The authorities of Singapore are reviewing the legality of virtual private network (VPN) technology, a service that allows users disguise their computers’ locations to watch restricted foreign media content.
The Ministry of Law (MinLaw) and Intellectual Property office of Singapore (IPOS) on Tuesday announced a public consultation to gather feedback on the country’s copyright regime over the next two months. The proposed changes to the copyright laws are meant to keep pace with technological developments, which include permission to use text for data analysis even if the copyright owner could not be identified or contacted for consent.
The ministry said in a press statement,
Technological developments in the past decade have led to immense changes in how copyrighted works are created, distributed, accessed, and used. Copyright law must keep pace with modern developments so as to support creativity and innovation. This review seeks to ensure our copyright regime continues to provide an environment that benefits both creators and users.
The Copyright Act was last amended in 2014 and at present, the law is silent on VPN technology. As part of the consultation, the authorities are seeking a review of current exceptions that allow for circumventions of “technological protection measures”, which act like digital locks to restrict the access or use of copyrighted works. Existing exceptions include educational uses of audio-visual works and assistive technologies in e-books.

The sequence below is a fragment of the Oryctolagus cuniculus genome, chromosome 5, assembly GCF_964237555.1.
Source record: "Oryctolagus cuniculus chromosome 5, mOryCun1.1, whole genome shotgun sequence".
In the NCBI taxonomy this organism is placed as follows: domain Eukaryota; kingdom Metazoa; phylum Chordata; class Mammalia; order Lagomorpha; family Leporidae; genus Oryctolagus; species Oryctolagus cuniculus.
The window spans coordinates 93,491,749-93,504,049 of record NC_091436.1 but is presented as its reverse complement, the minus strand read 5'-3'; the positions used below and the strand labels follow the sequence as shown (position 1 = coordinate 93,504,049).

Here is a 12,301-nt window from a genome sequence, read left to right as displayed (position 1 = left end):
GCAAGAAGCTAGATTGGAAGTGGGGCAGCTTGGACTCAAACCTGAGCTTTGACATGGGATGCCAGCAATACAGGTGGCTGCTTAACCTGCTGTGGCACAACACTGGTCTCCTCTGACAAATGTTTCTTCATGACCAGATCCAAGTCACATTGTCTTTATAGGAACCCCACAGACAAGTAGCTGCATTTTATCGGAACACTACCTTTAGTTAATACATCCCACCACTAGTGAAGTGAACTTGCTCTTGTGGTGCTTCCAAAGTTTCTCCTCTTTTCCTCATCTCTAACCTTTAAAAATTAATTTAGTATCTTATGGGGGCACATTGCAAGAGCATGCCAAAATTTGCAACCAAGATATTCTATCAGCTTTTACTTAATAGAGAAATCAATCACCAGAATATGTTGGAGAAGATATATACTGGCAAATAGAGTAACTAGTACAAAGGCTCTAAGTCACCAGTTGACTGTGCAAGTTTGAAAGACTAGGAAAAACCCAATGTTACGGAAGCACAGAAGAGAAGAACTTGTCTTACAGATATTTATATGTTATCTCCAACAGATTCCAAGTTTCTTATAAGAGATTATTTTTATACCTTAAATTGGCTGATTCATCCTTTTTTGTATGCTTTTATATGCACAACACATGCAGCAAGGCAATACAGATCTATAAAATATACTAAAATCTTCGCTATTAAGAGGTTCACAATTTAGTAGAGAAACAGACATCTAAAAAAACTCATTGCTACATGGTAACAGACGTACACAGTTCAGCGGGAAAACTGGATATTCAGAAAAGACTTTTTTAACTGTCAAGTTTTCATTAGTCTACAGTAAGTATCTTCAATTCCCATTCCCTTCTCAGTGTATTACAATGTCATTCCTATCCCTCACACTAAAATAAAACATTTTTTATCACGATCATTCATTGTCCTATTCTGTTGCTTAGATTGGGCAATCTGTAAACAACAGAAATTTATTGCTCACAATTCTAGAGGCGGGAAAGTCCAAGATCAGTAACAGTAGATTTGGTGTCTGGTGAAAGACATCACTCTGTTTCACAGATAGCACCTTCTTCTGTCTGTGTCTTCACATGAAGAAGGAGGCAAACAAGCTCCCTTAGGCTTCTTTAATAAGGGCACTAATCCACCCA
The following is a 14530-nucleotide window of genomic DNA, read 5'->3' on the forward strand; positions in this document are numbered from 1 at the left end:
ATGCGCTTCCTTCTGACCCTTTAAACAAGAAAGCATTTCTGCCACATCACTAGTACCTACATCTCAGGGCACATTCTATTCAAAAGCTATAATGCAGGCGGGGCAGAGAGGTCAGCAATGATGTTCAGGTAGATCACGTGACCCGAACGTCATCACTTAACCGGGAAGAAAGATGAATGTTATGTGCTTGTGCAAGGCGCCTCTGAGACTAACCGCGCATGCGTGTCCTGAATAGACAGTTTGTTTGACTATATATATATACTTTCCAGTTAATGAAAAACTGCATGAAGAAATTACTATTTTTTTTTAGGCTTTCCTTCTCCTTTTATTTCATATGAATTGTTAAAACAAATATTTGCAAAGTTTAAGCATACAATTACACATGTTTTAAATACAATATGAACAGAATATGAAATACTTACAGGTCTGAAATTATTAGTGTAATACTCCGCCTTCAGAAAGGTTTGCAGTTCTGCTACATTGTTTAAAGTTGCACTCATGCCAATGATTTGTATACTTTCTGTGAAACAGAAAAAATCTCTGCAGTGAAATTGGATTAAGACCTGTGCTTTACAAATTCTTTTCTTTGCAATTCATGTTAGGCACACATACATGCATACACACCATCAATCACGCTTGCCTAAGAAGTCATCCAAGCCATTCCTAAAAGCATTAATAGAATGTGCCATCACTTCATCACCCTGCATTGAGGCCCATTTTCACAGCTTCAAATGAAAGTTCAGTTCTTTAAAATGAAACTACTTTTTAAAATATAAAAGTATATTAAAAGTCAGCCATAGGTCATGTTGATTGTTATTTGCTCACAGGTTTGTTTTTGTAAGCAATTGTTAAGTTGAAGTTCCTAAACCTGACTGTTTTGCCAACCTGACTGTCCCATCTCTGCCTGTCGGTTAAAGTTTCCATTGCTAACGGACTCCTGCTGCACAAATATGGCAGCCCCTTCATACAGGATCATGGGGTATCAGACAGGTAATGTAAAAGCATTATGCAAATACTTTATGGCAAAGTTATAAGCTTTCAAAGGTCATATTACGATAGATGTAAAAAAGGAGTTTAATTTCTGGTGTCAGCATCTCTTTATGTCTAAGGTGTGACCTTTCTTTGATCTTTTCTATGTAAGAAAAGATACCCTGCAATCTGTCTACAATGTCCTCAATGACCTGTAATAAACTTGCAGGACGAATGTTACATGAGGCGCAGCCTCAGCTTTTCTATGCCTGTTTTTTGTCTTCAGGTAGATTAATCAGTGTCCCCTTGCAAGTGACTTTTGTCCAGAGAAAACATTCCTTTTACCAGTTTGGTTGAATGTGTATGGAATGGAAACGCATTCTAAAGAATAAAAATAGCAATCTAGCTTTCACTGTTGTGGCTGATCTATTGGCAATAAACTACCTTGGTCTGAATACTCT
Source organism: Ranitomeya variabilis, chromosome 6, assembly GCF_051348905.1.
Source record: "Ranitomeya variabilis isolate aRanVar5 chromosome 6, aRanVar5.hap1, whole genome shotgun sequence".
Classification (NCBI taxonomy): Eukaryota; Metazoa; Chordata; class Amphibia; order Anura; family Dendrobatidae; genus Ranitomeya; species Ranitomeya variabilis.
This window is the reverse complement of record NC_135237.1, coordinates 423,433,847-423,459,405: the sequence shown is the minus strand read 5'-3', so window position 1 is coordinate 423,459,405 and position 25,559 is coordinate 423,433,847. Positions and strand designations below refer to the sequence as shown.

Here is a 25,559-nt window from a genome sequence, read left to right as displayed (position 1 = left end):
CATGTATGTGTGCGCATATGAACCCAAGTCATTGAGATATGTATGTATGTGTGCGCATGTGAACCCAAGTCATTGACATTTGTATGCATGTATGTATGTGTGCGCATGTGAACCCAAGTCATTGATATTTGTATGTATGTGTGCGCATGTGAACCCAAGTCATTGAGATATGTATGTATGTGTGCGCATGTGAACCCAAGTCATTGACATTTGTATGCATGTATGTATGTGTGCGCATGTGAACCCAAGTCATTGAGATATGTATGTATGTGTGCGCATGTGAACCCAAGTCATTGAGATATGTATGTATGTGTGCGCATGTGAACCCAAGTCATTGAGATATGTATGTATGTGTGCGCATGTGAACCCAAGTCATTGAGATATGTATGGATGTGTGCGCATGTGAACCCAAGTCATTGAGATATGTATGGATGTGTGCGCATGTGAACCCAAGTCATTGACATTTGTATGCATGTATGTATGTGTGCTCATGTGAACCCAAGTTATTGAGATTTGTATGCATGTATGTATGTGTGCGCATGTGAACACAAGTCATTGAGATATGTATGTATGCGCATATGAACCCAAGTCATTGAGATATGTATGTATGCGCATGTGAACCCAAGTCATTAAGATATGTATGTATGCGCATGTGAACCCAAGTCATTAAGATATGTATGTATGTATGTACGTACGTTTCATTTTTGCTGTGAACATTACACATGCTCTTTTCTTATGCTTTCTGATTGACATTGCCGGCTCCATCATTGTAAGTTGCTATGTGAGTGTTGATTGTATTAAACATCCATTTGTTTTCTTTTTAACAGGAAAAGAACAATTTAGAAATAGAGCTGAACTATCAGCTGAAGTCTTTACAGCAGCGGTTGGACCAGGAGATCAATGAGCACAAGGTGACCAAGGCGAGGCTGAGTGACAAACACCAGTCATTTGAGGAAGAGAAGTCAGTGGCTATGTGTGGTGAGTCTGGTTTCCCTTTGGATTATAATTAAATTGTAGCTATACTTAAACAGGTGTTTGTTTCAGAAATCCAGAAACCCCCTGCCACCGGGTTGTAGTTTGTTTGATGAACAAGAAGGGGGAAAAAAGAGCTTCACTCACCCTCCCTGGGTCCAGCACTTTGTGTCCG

Other proposed changes to the Act include a new copyright exception which allows teachers and students of non-profit schools to use copyrighted material without the need to seek permission, regardless of the media or platform of instruction. Daren Tang, the Chief Executive of Singapore’s Intellectual Property Office of Singapore (Ipos), who are involved in the public consultation, told the Straits Times,
There are some concerns that bypassing geo-blocks could infringe copyright.
Tang though said that Singapore supported parallel imports, which are facilitated by VPNs, according to the article.